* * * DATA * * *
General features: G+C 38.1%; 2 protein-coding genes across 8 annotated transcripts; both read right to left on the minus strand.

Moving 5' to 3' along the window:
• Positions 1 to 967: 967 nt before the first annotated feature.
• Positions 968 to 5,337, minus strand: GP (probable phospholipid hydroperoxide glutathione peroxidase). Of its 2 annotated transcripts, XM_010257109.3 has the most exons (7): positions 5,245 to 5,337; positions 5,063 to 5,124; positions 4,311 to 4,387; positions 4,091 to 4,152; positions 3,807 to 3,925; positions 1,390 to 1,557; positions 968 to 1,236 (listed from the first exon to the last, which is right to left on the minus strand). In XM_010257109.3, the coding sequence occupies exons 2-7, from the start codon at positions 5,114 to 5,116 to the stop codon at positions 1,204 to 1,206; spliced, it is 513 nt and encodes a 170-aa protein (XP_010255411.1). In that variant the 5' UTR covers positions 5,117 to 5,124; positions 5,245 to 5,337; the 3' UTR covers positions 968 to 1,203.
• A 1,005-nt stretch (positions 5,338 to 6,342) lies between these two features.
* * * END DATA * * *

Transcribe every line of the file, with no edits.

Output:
General features: G+C 38.1%; 2 protein-coding genes across 8 annotated transcripts; both read right to left on the minus strand.

Moving 5' to 3' along the window:
• Positions 1 to 967: 967 nt before the first annotated feature.
• Positions 968 to 5,337, minus strand: GP (probable phospholipid hydroperoxide glutathione peroxidase). Of its 2 annotated transcripts, XM_010257109.3 has the most exons (7): positions 5,245 to 5,337; positions 5,063 to 5,124; positions 4,311 to 4,387; positions 4,091 to 4,152; positions 3,807 to 3,925; positions 1,390 to 1,557; positions 968 to 1,236 (listed from the first exon to the last, which is right to left on the minus strand). In XM_010257109.3, the coding sequence occupies exons 2-7, from the start codon at positions 5,114 to 5,116 to the stop codon at positions 1,204 to 1,206; spliced, it is 513 nt and encodes a 170-aa protein (XP_010255411.1). In that variant the 5' UTR covers positions 5,117 to 5,124; positions 5,245 to 5,337; the 3' UTR covers positions 968 to 1,203.
• A 1,005-nt stretch (positions 5,338 to 6,342) lies between these two features.